The Cjarsons of Zovello (Ravascletto)
Ingredients: potatoes, onion, fresh ricotta, smoked ricotta, parmesan, salt, pepper, apple, lemon, raisins, parsley, lemon balm, mint, marjoram, dry biscuits, jam, cocoa, cinnamon.
Among the best, in fact, they were elected “Best Cjarsons” at the Festival in Sutrio.
The Cjarsons of Ligosullo.
Ingredients: potatoes, parsley, mint, lemon balm, cinnamon, onion, salt, pepper, sugar.
The Cjarsons of Treppo Carnico.
Ingredients: red potatoes, golden onion, shallots, bacon, parsley, lemon balm, dried pears, carob, salt, pepper.
The Cjarsons of Priola (Sutrio).
Ingredients: potatoes, chard, celery, mix of herbs, jam, biscuits, chocolate, raisins, ricotta, orange peel, grated apple, breadcrumbs, sugar.
The Cjarsons of Cabia (Arta Terme)
Ingredients: fresh ricotta, grappa, white vermouth, salt, lemon peel, milk chocolate, cinnamon, cherry and apricot jam, bitter cocoa, dry biscuits, parsley, butter.
The Cjarsons of Cercivento.
Ingredients: potatoes, onion, butter, parmesan, amaretti, raisins, jam, lemon peel, fresh ricotta, smoked ricotta, apple, basil, parsley, lemon balm, salt and pepper, cloves, walnut
The Cjarsons of Valle Rivalpo (Arta Terme)
Ingredients: apricot jam, dry biscuits, breadcrumbs, smoked ricotta, fresh ricotta, candied citron, sultanas, white wine, seed oil, grappa, rum, sugar, cocoa
bitter, cinnamon, onion, lemon peel.
The Cjarsons of Paularo.
Ingredients: fresh ricotta, cherry jam, bitter cocoa, rum, ripe pear, onion, parsley, salt, butter, raisins, dry biscuits. Among the sweet varieties, they are the ones I preferred!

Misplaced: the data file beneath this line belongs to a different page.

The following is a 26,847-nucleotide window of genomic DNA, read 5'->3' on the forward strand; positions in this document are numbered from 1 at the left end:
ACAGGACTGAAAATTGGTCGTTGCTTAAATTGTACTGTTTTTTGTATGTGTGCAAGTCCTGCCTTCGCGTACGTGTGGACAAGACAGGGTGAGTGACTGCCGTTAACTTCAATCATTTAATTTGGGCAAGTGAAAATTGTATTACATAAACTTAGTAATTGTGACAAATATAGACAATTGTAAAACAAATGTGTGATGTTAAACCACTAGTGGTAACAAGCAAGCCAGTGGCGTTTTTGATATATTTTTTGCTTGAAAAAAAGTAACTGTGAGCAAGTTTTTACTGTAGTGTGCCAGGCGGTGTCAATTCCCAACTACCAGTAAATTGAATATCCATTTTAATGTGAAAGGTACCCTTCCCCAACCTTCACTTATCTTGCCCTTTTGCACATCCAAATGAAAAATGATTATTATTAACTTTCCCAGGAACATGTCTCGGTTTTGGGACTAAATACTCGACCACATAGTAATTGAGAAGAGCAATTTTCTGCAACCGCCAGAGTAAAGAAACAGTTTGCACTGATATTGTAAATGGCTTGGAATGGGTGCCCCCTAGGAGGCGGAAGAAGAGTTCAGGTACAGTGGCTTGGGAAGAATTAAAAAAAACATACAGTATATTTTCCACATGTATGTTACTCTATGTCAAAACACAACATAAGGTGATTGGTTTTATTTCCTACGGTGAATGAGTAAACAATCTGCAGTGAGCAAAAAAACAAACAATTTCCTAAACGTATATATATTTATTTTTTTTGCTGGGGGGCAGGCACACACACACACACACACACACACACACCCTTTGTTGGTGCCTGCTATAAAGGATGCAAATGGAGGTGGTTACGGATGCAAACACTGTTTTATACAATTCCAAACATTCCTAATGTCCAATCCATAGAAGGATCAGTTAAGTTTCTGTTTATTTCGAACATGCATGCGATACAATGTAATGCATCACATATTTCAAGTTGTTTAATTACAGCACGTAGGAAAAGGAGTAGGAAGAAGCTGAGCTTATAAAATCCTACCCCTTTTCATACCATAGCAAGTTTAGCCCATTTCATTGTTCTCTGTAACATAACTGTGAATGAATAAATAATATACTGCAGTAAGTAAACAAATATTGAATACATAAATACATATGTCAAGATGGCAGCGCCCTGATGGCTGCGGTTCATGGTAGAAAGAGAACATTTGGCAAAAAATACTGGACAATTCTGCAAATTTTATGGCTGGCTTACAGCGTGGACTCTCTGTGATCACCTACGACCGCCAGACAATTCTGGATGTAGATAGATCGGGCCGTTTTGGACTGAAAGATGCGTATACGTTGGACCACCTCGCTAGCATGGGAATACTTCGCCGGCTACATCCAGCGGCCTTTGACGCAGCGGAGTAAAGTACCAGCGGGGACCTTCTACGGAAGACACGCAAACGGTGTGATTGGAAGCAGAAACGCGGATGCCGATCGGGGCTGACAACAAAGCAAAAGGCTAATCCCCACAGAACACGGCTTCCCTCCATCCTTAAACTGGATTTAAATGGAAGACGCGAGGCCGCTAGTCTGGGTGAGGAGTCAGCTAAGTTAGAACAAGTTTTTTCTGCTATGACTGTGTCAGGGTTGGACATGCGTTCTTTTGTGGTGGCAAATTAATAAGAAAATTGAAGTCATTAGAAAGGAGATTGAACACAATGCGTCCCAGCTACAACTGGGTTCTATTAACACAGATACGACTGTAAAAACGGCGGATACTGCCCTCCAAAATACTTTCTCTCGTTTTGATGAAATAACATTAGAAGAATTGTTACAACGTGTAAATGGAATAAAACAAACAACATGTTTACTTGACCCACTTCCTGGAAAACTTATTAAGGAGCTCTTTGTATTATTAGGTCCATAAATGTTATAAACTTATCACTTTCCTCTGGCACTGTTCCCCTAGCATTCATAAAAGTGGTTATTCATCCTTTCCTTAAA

The Cjarsons of Piedim (Arta Terme)
Ingredients: cocoa, dark chocolate, fig jam and prunes, dry biscuits, sultanas, walnuts, lemon peel.
The Cjarsons of Cleulis (Paluzza)
Ingredients: potatoes, onion, aromatic herbs, sultanas, butter, salt and pepper, cloves, cinnamon, sugar, grated lemon.
The combination of spices, the sweet and salty notes given by some of the ingredients used for the filling definitely recall the typical Central European influences that often recur in traditional Friulian dishes. It is definitely a dish that lends itself to interpretation and should you want to try to make them, here’s the original recipe according to the SLOW FOOD Association’s Arca Del Gusto project:
The Dough: 1Kg wheat flour / 1 cup water / a pinch of salt.
You prepare a rather soft dough and knead it very well.
Instead of rolling it out with a rolling pin, the tradition wants that you roll the dough into small pieces and flatten them using the flat bottom of a drinking glass.
The Filling: They do not specify quantity, so I’m guessing it’s “to taste” and that it holds a decent consistency.
roasted onions / lard / raisins / breadcrumbs / cinnamon / sugar / pepper / salt.
You can also use smoked ricotta, dried figs, cloves, mint, salt, eggs, chard, beets, pears, apples. A spoonful of filling is placed in each of these pasta disks. The dough is then folded and joined together, pressing with the fingers on the rim and making small indentations.
Cook in salted boiling water, drain and season with grated smoked ricotta and melted butter.
NOTICE: From September 12-15 you can experience the magic that are Cjarsons at the Friuli DOC Food Festival in Udine.